What Breast Cancer Taught Me About Motherhood

cancer survivor with her three children

We’ve invited moms who inspire us to share their stories with Momtastic for our Super Mom Series. Debbie M. is a mom of three kids who discovered she had breast cancer at the age of 43. By “owning” her cancer, being open and honest, and allowing others to help her, she got through it — and learned valuable lessons along the way.

The day I learned I had breast cancer started off like any other crazy Friday. It was my one “day off” from an intense and demanding technology job for a top investment bank to be full-time mom to my three young children — Allison, 8; Madeleine 7; and Cole, 3. I had just arrived at a special pottery event for my daughter’s kindergarten friends when a nurse from my doctor’s office called. The doctor didn’t like the results from my routine mammogram performed two weeks ago and wanted me to come back and have another mammogram, as well as a breast ultrasound….that day. My stomach sank in fear.  

A few hours later, I sat in the doctor’s office completely avoiding the issue by answering work e-mail. Then the radiologist walked in and stunned me with those three words no one ever wants to hear “You have cancer.” My husband didn’t even know I was at the doctor’s office, never mind that I could have cancer. 

My first thoughts after this preliminary diagnosis (pre-biopsy): I barely have enough time to go to the bathroom, how am I going to find the time to deal with this? How am I going to tell my husband, my mom and dad, my children, and my siblings? How could this be happening to me? I am only 43 years old. I am fit and eat healthy. I had no family history of breast cancer, nor did I have any risk factors.

I decided not to cancel the family ski trip we had that weekend. Sitting at home worrying about the biopsy results wouldn’t help. I preferred to stay busy and have fun and be surrounded by my family. I also returned to work on Monday.

I took that dreadful call about the biopsy results in the bathroom at work between meetings and forever will hate that bathroom. I was in a state of shock — shaking and crying, unable to function. Luckily a colleague helped arrange a car service and got me to it.

In the car from work to see the doctor, I felt like my world was crashing. I looked at my husband through very teary eyes and said, “I can do this. I am very strong. I can beat this!” And so my journey began.

If I had spent much time thinking about the worst case scenario (or all of the what-ifs) I could have easily been crippled by fear. Instead, I decided to take things one day at a time. I also chose to “own” my cancer by taking charge of beating it. My husband and I researched what doctors to see, what hospital to go to, and what treatment options to seek. We quickly learned that what works for some people with breast cancer may not be the best option for others. It would be important to choose an option that was best for me.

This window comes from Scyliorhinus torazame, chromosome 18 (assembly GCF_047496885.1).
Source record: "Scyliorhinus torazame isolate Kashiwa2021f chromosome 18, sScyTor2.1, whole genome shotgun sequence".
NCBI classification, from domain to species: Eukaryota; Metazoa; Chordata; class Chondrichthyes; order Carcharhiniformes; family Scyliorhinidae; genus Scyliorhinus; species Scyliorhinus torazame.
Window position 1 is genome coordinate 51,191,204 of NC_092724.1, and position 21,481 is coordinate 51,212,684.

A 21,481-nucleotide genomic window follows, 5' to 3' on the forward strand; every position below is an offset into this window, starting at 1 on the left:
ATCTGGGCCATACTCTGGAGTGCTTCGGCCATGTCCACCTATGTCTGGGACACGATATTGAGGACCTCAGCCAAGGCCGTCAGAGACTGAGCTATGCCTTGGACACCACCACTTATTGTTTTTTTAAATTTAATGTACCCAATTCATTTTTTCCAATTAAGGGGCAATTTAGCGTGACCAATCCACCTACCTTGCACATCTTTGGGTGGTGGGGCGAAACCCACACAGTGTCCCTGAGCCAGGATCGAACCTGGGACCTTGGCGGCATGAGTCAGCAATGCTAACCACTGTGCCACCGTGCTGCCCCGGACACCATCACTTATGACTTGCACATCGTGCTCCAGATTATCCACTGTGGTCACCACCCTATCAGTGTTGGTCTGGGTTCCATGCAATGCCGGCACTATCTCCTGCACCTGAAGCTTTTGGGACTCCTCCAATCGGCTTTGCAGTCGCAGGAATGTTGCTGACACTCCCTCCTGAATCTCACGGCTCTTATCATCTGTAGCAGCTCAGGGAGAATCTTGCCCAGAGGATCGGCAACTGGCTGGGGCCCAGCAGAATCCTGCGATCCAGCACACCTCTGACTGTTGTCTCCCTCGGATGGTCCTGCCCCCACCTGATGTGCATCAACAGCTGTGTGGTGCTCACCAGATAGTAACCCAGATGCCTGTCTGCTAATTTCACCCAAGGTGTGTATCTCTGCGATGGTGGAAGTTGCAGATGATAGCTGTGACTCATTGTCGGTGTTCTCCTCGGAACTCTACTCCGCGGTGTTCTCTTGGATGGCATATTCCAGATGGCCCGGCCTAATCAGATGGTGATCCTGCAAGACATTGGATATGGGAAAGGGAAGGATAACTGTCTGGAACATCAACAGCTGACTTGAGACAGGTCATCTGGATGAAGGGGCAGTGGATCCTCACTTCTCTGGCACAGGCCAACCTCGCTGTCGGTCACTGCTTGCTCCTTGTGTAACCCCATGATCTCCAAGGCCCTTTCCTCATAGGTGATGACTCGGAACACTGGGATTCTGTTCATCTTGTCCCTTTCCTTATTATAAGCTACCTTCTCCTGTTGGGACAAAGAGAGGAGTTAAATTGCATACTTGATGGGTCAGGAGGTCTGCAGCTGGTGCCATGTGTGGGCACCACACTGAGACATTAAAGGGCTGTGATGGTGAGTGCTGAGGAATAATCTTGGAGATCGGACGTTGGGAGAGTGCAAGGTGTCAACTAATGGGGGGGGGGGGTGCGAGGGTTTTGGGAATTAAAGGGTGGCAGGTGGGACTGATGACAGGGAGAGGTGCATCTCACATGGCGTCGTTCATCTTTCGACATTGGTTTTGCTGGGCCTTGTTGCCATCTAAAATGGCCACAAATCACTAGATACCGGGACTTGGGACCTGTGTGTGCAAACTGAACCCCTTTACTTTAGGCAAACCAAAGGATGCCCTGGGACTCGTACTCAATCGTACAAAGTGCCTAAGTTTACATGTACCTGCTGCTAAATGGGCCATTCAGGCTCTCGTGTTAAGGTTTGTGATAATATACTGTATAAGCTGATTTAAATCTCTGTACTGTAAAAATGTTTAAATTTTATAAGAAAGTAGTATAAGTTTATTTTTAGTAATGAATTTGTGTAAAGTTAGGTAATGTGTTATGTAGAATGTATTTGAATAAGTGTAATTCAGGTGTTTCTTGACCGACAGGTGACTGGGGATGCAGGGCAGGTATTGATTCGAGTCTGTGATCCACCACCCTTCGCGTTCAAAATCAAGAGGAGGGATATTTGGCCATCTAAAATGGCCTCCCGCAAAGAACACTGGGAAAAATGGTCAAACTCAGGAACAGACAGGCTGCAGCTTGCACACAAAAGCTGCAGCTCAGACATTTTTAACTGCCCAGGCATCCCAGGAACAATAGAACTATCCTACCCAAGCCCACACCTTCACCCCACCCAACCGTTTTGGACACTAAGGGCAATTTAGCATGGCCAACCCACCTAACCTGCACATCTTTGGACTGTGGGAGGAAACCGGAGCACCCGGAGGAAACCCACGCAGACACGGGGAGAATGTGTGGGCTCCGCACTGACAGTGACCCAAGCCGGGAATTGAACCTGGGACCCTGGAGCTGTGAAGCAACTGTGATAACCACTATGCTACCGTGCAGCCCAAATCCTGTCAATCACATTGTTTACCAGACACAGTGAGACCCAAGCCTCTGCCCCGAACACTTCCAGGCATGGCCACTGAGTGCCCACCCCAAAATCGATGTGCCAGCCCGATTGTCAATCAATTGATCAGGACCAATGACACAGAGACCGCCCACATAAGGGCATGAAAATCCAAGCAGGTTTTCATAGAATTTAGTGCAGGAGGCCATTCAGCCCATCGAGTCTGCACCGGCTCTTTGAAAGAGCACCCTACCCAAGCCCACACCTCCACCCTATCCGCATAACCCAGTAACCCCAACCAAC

My cancer was early stage but aggressive (HER2+ for those many of you in the know) and would mean hormone therapy and chemotherapy, as well as surgery. I would lose my hair and my breasts. The thought of losing my breasts was terrifying, but I think the idea of losing my hair was almost scarier. My size 32A breasts were nothing to write home about so we joked that if I was going to go through all this, at least I would get nice new big boobs during the reconstruction process.

We decided not to tell the kids about my diagnosis until we had a treatment plan. They were young and we wanted to manage their fears as best we could. Choosing the right timing, key messages, and words were very important to me. When we finally did tell them, we kept the message simple, and we delivered it a week or so before my surgery. We did not talk about chemotherapy and hair loss until later when we knew for sure that chemo was part of our plan.

My kids handled the news surprisingly very well. They were so young that they did not really understand. I was so proud of my kindergartner who when asked by a classmate, “Is your mom going to die?” replied, “No, she has the best doctors in the world.” Perhaps because of that awful exchange, she became more and more anxious as my treatment progressed. I initially thought that her anxiety was caused by the stress of competitive gymnastics but now I realize it was a delayed reaction to my illness on top of the pressure from gymnastics.  

On April 1, 2013, I had a double mastectomy. They scooped out my breasts — at least that’s what it felt like afterwards. I didn’t realize how intensely worried my husband was until I saw him skip into my recovery room after surgery to say, “Great news, the cancer has not spread.” Although I was woozy from the meds, I swear he grew a whole foot taller as if a huge weight had been lifted from his shoulders. 

About six weeks post-surgery, I started 16 weeks of chemotherapy. I was as terrified as anyone would be of having horrible poisons injected into my body. I traveled two hours each way from suburban New Jersey to Sloan-Kettering Memorial Hospital in New York City for hours of treatment. Afterwards, I’d have two good days — I was doped up on steroids to prevent allergic reactions to treatments — and then a rough three to five days of feeling like I had the flu. I was very tired and achy, with numerous other “fun” side effects. My husband even had to give me an injection after each treatment to boost my immune system. I‘d recover just in time to start the cycle all over again.